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The exit opportunity

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A friend of mine recently left his job at a major academic institution where he worked his way up from the ground floor into a middle management position before leaving for the upper ranks at a competitor’s on the west coast.  As a courtesy to the organization in which he had given so much, and so much given to him, he approached his superior's administrative assistant and asked if there was a formal “exit interview” that he was to partake in prior to his final day at the end of the week.

“Usually only people that want to complain ask for exit interviews,” the administrative assistant explained, “did you still want to speak with him?”

“ummm, well, no, not anymore,” my friend replied.

Wouldn’t an exit interview be the perfect opportunity to gain feedback into your organization’s weaknesses, customer service, and operating procedures?

Sure the employee may be salty that they are leaving, but what chance for feedback do you have otherwise once they’ve walked out the door?

You should search out that employee and simply ask, “what can we do better?” This is the only time they won’t be afraid to tell you exactly how it is.  You can sift through the salt and substance after, but once they’re gone, they’re gone, and hence so is the opportunity for your organization to improve.

 


Art Horne is the Coordinator of Care and Strength & Conditioning Coach for the Men’s Basketball Team at Northeastern University, Boston MA.  He can be reached at a.horne@neu.edu.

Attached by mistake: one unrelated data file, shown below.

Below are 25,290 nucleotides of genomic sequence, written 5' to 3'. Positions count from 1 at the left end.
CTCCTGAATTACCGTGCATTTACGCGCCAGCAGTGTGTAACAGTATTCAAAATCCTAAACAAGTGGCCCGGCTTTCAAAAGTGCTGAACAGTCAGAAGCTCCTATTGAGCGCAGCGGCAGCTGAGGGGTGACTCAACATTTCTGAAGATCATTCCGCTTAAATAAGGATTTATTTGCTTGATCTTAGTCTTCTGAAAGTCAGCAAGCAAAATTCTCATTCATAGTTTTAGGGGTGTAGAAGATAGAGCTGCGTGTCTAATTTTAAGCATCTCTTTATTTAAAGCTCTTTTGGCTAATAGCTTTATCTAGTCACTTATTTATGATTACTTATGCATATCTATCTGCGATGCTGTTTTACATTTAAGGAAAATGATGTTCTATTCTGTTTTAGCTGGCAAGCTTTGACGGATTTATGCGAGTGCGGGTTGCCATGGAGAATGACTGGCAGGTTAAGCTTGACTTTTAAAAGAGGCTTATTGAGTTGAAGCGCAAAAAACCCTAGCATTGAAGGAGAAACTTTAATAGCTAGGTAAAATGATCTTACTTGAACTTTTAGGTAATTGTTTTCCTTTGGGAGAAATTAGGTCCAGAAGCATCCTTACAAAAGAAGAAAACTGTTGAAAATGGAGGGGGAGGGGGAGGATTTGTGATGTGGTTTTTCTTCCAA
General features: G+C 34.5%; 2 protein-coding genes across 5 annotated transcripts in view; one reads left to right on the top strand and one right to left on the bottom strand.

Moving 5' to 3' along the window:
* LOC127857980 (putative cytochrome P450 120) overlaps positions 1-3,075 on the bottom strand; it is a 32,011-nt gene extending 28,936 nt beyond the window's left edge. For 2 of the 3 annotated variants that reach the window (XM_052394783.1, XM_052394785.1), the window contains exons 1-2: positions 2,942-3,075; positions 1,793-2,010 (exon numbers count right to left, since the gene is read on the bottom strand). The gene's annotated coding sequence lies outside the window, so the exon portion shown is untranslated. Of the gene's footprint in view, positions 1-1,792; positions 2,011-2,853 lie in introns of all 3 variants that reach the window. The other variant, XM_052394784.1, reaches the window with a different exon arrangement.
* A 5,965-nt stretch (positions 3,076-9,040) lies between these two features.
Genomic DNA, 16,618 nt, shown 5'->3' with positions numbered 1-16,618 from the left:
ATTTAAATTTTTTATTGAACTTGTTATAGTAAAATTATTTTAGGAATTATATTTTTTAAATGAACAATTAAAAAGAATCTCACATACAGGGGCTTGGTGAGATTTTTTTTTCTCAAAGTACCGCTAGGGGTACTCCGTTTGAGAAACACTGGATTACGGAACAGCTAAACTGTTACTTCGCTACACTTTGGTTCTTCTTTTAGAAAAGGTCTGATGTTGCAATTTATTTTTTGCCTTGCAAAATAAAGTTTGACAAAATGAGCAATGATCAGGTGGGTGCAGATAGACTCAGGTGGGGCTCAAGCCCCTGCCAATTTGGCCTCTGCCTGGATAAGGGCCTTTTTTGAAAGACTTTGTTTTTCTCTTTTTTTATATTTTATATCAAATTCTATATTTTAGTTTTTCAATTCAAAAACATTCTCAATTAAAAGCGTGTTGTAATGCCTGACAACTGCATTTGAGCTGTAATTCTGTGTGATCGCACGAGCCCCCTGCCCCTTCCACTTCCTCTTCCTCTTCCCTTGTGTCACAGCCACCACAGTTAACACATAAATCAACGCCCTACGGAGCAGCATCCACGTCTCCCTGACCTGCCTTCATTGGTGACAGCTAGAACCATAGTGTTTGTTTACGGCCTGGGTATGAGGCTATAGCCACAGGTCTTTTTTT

Hello my name is:

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At the end of this next semester how will you introduce yourself?

Will your boss know you simply by the name on your driver’s license or as the leader of a new project? The staff nutrition expert? The master coach? The staff liaison to the health center, athletic training room or weight room?

If you want your colleagues and prospective employers to know your name you must be willing to bring your work to the world.  You must be willing to rename yourself as "the person who gets things done."  If you are not willing, well, that work will simply get outsourced to someone else who is.

Either or, the work will eventually get done.

You might as well have your name on it.

 

Art Horne is the Coordinator of Care and Strength & Conditioning Coach for the Men’s Basketball Team at Northeastern University, Boston MA.  He can be reached at a.horne@neu.edu.

Waiting for inspiration?

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In a recent post by Seth Godin he challenges one’s normal approach to problem solving which is usually the “wait to be inspired then act” method and asks us to instead actively seek out inspiration.

Seth states, “Simple example: start a blog and post once a day on how your favorite company can improve its products or its service. Do it every day for a month, one new, actionable idea each and every day. Within a few weeks, you'll notice the change in the way you find, process and ship.”

My challenge to you is to take Seth’s example of blogging, but instead of blogging about your favorite company, write down one new actionable idea each and every day this coming month that will improve your department’s service to your student-athletes. It may be as simple as greeting each athlete or patient with a high five as they enter your office or as complex as a new pre-participation exam that actually screens them for risk factors that matter. Or how about an idea that will provide your staff with more opportunities to ship?

Once you’ve committed to writing down these ideas you’ll not only discover there are a number of easy ways to improve your services, but you’ll actually find yourself leading others to the trough of change.

Warning: you can lead a co-worker to water, but you can’t make them drink. But gosh darn it, seeing you drink first makes it a whole lot easier for others to drink the cool-aid.